Memorial remembers Christmas Truce
A memorial dedicated to the soldiers who took part in the 1914 Christmas Truce has been jointly unveiled by its 10-year-old designer and the Duke of Cambridge.
Newcastle schoolboy Spencer Turner, who won a national competition to design the tribute, was praised by the Duke for "capturing the very essence" of the troops who left their trenches to play football during the First World War.
The bronze memorial at the National Memorial Arboretum in Staffordshire depicts a "skeletal" image of a leather football encasing a handshake between a German soldier and a member of an English regiment in no man's land.
Addressing a memorial service attended by Football Association chairman Greg Dyke and England boss Roy Hodgson, William described the work of remembrance as "stunning".
He said: "We all grew up with the story of soldiers from both sides putting down their arms to meet in no man's land on Christmas Day 1914 - when gunfire remarkably gave way to gifts.
"It remains wholly relevant today as a message of hope and humanity, even in the bleakest of times.
"Football, then as now, had the power to bring people together and break down barriers."
The Duke, president of the FA since 2006, said he had been personally delighted to join Arsenal star Theo Walcott in judging the designs for the creation of a permanent and lasting monument to the truce.
William added: "We were both impressed with the creativity and thought put in by so many talented young people.
"Ultimately, though, we were left with a stand-out winner.
"Spencer Turner, from Farne Primary in Newcastle, captured the very essence of the Christmas Truce with his stunning design.
"It is vital that 100 years on, we keep the Christmas Truce story alive - that moment captured so beautifully by Spencer when hands that had held weapons came together in peaceful greeting.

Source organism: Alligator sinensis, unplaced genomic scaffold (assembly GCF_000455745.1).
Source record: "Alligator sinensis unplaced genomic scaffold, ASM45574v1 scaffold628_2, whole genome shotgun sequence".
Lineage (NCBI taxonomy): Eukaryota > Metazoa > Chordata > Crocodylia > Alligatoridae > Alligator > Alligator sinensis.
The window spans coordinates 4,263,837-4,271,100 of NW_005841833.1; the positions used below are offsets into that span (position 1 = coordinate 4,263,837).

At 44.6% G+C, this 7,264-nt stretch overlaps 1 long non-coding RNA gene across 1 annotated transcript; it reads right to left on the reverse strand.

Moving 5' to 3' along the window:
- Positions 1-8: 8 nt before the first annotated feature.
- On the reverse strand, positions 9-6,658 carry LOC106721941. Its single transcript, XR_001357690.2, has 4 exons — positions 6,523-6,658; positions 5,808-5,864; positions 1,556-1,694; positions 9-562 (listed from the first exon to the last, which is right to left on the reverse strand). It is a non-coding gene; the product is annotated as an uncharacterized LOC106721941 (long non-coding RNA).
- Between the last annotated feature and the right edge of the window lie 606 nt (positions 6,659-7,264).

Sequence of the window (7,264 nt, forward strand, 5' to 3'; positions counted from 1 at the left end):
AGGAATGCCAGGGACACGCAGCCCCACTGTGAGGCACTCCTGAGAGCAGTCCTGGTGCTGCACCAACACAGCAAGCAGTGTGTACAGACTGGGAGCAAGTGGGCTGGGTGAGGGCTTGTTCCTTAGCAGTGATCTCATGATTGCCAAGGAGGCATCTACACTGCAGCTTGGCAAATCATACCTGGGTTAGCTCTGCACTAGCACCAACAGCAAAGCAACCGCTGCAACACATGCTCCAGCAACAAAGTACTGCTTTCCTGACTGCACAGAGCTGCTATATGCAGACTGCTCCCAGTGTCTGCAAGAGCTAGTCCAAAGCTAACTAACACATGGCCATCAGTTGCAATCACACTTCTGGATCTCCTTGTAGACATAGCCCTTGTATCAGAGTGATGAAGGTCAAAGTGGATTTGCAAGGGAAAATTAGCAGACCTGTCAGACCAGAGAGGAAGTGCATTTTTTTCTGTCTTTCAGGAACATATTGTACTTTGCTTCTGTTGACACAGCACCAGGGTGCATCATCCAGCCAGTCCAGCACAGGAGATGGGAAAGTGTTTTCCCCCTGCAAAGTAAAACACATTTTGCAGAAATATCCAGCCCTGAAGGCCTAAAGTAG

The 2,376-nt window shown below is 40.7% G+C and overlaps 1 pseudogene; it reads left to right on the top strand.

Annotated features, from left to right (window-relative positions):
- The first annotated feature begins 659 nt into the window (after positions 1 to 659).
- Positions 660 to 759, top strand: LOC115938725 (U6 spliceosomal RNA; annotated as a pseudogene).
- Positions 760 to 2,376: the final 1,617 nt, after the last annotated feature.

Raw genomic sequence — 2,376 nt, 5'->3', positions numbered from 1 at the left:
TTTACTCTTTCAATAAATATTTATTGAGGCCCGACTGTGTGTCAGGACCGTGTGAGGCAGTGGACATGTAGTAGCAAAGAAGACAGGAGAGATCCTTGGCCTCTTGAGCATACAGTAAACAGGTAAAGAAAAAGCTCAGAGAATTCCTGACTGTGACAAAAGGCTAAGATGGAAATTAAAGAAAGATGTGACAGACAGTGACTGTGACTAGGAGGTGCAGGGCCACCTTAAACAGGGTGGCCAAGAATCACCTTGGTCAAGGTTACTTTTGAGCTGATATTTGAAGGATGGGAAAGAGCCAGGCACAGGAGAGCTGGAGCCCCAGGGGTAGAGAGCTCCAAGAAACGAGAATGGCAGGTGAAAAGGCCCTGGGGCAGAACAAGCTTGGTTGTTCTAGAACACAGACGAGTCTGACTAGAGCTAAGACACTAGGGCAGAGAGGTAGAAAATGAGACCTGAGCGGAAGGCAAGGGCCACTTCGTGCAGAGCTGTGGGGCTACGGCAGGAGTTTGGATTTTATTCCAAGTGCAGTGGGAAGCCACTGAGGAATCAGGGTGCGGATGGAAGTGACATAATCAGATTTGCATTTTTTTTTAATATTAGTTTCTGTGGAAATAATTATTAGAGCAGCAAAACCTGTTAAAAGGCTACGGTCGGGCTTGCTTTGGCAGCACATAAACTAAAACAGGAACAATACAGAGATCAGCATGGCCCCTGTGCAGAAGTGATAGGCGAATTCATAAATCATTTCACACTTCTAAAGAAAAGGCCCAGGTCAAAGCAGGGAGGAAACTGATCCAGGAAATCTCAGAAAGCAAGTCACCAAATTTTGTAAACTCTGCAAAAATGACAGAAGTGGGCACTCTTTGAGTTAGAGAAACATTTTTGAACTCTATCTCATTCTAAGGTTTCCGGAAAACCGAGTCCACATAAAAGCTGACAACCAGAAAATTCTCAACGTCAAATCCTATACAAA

"For future generations, this memorial will help ensure that not just football, but also a nation, remembers."
Spencer, a keen Newcastle United supporter, helped the Duke to unveil an inscription on the memorial and sat beside England boss Hodgson during the service.
Speaking after the ceremony, the schoolboy praised sculptor Georgie Welch for her "really accurate" bronze of his design.
Spencer, who helped to carve the year 1914 on the stone memorial last month, said: "It was just an amazing experience and I will always remember the day.
"To think that the Prince has chosen my design over the rest, I am really proud of myself."
Spencer's headteacher, his parents and several other members of his family, including his eight-year-old brother Frazer and sister Maisie, two, were also present at the service.
His mother Stacey Bird admitted to feeling "choked" as Spencer joined William to jointly unveil his work.
She told the Press Association: "Just to see the Prince talking to my son, I was just choked.
"I don't think that image will ever leave me. It was an amazing service and I am immensely proud."
Spencer's mother said he set his heart on winning the competition because of his passion for art, history and football, and the fact his great-great grandfather and great- great uncle both died in the First World War.
The 31-year-old, from Westerhope, Newcastle, added: "Seeing Spencer's work come to life and people recognising his talent is every mother's dream.
"It also means a lot that the memorial is British-made. It honours those who fought and it's going to stay there forever."
The memorial project involved the Premier League, the FA and the British Council as part of the Football Remembers initiative.
Virginia Crompton, of the British Council, also praised Spencer's winning entry, saying: "What Spencer has done is to take the old-style football and make that into a kind of skeleton.
"In the middle there are two hands in a very muscular hand-shake and when you look at it, he has brilliantly brought together the story of the truce and football."